San Marcos attorney David Sergi has withdrawn from representing the prime suspect in the slaying of Kaufman County District Attorney Mike McLelland and his wife who were gunned down in their home March 30.
The shocking killings reverberated nationally and spawned extraordinary theories of white supremacists and Mexican drug gangs pushing back against aggressive prosecution. Now investigators’ focus has reportedly turned to something more familiar: small-town politicians locked in an embittered feud.
Former Kaufman County Justice of the Peace Eric Williams was arrested Saturday and charged with making a terroristic threat. Law enforcement officials told the Dallas Morning News they expect to charge Williams with capital murder in the McLellands’ deaths and the Jan. 31 public assassination of assistant district attorney Mark Hausse; Williams’ wife is also being held on a capital murder charge.
On Friday, Sergi issued a statement saying that Williams “vigorously asserts his innocence and denies any involvement.” On Saturday, investigators said they found a stockpile of 20 weapons in a storage unit in Seogoville they say was rented at Williams’ behest. By Monday, Sergi had resigned from the case, the Dallas Morning News reported.
Sergi has not yet responded to requests from the San Marcos Mercury to talk about the case.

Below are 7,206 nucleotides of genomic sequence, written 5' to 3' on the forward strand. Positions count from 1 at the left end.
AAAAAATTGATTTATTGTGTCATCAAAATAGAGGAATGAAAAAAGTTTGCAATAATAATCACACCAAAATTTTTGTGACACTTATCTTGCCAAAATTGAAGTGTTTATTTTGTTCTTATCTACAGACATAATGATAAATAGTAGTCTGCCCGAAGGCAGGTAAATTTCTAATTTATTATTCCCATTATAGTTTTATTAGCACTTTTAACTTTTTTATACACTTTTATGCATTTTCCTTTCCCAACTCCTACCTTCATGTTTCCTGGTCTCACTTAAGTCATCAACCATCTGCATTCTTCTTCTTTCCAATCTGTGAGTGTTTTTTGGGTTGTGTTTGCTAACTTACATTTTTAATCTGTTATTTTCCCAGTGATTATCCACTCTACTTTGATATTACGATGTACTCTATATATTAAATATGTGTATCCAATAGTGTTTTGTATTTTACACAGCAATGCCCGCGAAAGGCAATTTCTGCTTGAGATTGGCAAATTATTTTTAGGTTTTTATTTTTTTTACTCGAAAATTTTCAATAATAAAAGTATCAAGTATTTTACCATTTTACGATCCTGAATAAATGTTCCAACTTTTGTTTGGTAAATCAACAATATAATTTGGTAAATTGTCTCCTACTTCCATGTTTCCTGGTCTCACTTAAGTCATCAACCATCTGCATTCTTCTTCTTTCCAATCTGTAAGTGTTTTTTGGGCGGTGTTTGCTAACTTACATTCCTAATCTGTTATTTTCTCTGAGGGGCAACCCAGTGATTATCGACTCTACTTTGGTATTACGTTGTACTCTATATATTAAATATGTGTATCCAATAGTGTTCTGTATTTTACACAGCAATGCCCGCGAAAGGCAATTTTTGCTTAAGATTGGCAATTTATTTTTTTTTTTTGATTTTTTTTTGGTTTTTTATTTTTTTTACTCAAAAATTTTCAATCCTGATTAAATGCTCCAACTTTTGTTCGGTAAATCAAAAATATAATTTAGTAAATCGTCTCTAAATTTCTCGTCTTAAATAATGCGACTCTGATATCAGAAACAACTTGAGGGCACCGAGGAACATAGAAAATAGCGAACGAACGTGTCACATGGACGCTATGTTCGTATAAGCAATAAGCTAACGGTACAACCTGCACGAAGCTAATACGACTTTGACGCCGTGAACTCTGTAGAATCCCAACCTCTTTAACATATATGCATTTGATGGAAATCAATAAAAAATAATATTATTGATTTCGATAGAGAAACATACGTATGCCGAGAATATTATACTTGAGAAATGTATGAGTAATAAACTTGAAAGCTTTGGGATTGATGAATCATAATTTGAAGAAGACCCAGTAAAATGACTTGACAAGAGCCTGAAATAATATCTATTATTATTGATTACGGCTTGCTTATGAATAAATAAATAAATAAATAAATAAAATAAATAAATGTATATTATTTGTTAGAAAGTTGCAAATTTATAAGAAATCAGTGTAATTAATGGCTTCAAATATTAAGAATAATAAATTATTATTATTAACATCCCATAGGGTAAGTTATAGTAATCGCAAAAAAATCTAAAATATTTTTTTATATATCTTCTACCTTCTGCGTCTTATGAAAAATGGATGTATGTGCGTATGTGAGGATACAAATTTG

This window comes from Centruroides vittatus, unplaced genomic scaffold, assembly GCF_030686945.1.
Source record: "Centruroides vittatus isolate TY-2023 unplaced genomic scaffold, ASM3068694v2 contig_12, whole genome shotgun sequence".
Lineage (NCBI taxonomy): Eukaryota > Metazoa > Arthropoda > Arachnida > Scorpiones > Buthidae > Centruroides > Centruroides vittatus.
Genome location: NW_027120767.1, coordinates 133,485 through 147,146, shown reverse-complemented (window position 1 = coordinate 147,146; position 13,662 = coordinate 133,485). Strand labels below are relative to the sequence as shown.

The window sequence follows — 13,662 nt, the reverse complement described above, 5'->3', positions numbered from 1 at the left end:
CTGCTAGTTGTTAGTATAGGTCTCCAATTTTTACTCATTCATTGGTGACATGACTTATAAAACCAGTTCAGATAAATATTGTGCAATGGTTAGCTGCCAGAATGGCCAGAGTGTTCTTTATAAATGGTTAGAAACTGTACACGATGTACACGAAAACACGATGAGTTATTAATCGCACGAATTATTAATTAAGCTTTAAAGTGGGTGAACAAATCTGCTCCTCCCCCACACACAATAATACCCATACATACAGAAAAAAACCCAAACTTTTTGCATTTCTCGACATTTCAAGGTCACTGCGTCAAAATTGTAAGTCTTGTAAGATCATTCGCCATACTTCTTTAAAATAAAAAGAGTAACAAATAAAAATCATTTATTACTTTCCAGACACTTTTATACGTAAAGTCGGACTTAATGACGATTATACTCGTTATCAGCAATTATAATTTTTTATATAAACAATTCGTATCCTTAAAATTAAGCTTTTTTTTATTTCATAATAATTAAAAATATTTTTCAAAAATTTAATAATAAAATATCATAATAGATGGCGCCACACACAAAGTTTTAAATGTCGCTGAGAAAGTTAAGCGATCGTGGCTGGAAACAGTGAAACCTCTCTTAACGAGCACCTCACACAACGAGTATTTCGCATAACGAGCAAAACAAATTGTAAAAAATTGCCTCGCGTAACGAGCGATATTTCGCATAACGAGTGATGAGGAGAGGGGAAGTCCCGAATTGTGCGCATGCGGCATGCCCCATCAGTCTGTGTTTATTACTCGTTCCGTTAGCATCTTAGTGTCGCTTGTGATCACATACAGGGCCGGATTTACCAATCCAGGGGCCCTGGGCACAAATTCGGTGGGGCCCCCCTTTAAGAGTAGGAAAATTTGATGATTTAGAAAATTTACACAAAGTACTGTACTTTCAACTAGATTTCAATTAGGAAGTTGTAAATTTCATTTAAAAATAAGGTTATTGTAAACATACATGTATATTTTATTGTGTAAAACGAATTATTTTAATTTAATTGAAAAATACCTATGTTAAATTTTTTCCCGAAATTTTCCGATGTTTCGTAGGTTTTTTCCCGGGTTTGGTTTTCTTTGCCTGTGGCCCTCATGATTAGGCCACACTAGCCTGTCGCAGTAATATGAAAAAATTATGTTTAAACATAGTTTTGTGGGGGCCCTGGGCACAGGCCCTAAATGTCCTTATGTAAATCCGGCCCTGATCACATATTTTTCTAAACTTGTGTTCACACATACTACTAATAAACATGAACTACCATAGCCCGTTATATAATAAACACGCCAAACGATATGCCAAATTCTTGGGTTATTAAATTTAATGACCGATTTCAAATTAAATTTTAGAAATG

Sergi represented Williams last year in charges prosecuted by McLelland and Hausse in the theft of three computer monitors from a county storage facility. His conviction cost him his job and his law license.
By Williams’ account, there was bad blood between him and McLelland long before Williams first faced criminal charges in late 2011. That was less than a year after Williams was elected as a justice of the peace and McLelland became DA.
Williams tried to get McLelland disqualified from prosecuting him, according to court records. David Sergi, one of Williams’ attorneys, wrote that “a high degree of animosity” developed when Williams opposed McLelland’s unsuccessful 2006 bid for the DA’s office.
Sergi alleged that the “mutual dislike … only intensified” when Williams published a letter shortly before the 2006 election day “questioning whether McLelland possessed sufficient character and integrity to hold office.”
Williams’ attorney characterized the criminal charges as “an attempt to settle a political grudge.” He also noted that when Williams was removed from office, the man he had defeated was selected to replace him.
On March 29, the day before McLelland and his wife were gunned down in their home, the Fifth Court of Appeals in Dallas agreed to hear William’s case, the Morning News reported.
COVER: Eric Williams in a Kaufman County booking photo.Email | Print